ETYM Latin postscriptus, (assumed) p. p. of postscribere to write after; post after + scribere to write: cf. French postscriptum. Related to Post-, and Scribe.
A note appended to a letter after the signature; SYN. ps.
A page-description language from Adobe Systems that offers flexible font capability and high-quality graphics. The most well-known page-description language, PostScript uses English-like commands to control page layout and to load and scale outline fonts. Adobe Systems is also responsible for Display PostScript, a graphics language for computer displays that gives users of both PostScript and Display PostScript absolute WYSIWYG (what-you-see-is-what-you-get), which is difficult when different methods are used for displaying and printing. See also outline font, page-description language.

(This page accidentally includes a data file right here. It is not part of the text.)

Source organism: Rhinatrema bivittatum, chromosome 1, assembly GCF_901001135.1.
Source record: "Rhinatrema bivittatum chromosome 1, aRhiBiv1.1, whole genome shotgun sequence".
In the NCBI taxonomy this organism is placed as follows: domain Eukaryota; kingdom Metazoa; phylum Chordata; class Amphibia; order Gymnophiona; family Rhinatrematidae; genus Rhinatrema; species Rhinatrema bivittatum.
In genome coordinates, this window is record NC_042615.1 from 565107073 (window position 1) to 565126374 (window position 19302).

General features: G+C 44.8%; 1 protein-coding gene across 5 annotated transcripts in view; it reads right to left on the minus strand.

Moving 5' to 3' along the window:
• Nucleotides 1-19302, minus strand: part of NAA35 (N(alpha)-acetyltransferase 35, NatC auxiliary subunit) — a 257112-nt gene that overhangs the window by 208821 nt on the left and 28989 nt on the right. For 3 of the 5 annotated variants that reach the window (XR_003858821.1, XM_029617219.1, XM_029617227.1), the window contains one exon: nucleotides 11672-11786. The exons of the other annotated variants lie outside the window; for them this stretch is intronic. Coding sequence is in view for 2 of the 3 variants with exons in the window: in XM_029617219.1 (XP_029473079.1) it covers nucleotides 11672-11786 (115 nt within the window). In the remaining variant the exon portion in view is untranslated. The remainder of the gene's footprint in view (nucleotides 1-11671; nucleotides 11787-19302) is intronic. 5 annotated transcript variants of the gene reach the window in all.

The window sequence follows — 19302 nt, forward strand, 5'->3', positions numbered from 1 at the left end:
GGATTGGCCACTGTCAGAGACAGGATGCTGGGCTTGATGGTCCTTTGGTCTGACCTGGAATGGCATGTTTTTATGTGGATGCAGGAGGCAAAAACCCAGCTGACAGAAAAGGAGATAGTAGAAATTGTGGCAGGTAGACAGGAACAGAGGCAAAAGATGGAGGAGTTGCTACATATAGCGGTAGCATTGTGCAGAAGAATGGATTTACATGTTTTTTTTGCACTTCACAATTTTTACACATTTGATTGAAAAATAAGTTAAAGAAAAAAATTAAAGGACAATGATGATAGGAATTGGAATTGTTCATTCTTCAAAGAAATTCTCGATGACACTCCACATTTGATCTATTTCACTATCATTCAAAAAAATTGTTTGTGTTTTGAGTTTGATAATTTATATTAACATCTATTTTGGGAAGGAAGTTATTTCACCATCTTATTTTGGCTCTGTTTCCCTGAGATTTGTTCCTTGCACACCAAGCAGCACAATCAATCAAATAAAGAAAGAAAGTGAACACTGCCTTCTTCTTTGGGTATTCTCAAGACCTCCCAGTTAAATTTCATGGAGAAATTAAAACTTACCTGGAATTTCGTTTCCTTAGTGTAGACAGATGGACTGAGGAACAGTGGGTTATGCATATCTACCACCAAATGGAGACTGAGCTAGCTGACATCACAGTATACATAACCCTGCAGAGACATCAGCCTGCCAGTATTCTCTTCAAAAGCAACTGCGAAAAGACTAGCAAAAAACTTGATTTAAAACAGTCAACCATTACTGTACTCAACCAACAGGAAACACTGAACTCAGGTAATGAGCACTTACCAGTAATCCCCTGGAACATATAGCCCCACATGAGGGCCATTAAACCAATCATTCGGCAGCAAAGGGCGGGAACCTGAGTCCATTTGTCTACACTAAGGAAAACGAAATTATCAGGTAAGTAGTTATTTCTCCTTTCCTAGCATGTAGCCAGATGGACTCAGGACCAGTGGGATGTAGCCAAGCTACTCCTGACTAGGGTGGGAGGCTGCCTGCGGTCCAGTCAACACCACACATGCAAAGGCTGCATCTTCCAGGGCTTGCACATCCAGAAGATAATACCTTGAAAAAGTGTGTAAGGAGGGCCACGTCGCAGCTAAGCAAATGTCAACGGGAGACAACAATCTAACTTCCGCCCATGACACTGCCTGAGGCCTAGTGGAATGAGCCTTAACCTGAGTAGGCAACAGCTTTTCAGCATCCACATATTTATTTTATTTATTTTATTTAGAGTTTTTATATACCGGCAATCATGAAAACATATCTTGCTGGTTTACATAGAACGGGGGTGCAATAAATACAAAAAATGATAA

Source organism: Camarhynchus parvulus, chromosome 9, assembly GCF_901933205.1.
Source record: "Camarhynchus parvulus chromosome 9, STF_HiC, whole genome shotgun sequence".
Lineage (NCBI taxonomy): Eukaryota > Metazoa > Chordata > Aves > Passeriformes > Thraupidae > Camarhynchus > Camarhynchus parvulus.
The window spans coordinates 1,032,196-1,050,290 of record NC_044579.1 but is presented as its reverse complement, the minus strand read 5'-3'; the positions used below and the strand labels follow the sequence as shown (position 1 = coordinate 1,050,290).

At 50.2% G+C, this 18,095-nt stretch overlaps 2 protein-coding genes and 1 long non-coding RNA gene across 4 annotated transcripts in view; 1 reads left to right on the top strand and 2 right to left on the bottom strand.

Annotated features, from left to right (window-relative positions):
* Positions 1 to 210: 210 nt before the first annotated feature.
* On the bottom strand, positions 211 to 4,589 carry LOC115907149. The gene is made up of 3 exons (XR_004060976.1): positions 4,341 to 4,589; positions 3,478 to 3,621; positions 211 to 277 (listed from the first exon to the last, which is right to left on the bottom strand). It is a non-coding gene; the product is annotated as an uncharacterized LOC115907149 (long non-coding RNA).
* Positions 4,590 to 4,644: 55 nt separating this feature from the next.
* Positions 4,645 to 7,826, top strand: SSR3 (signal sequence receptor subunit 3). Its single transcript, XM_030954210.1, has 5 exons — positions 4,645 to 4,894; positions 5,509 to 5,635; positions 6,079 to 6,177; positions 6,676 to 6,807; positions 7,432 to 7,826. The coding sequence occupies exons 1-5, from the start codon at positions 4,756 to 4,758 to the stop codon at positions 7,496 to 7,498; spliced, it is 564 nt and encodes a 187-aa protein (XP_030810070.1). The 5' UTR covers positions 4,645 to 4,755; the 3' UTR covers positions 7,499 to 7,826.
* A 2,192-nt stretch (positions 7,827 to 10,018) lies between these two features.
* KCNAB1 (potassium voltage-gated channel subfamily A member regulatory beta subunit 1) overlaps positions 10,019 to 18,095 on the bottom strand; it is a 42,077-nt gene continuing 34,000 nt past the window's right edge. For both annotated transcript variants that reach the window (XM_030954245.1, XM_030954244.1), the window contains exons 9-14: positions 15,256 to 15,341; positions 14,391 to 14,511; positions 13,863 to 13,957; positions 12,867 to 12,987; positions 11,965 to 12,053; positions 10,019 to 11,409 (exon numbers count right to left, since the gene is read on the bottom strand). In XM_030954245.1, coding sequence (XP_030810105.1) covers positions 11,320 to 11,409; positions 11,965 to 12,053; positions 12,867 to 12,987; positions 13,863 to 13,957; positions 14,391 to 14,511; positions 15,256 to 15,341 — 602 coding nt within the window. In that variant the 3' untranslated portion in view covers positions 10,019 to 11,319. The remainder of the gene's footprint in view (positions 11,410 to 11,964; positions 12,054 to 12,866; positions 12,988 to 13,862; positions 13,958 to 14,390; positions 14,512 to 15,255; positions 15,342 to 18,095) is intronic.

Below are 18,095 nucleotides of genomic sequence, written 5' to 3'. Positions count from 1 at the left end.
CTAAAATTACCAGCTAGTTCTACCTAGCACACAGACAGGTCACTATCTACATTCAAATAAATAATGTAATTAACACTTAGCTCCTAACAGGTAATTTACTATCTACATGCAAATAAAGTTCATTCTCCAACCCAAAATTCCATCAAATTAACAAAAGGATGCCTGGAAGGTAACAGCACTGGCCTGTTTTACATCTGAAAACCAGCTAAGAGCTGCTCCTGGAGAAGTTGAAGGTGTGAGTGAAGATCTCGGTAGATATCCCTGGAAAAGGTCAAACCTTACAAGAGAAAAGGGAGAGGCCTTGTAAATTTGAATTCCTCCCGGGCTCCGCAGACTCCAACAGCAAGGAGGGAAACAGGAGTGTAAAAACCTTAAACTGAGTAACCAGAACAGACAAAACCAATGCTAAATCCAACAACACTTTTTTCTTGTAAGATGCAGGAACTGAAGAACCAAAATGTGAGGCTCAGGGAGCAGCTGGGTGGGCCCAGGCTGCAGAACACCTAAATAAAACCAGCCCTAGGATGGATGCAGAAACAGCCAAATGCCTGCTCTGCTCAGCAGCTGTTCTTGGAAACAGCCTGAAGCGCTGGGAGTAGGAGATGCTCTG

In computing, a page-description language developed by Adobe that has become a standard. PostScript is primarily a language for printing documents on laser printers, but it can be adapted to produce images on other types of devices.
PostScript is an object-oriented language, meaning that it treats images, including fonts, as collections of geometrical objects rather than as bit maps. PostScript fonts are outline fonts stored in the computer memory as a set of instructions for drawing the circles, straight lines and curves that make up the outline of each character. This means they are also scalable. Given a single typeface definition, a PostScript printer can thus produce a multitude of fonts.
The principal advantage of vector graphics over bit-mapped graphics is that object-oriented images take advantage of high-resolution output devices whereas bit-mapped images do not. A PostScript drawing looks much better when printed on a 600 dpi printer than on a 300 dpi printer. Object-oriented images also generally require less memory than bit-mapped images.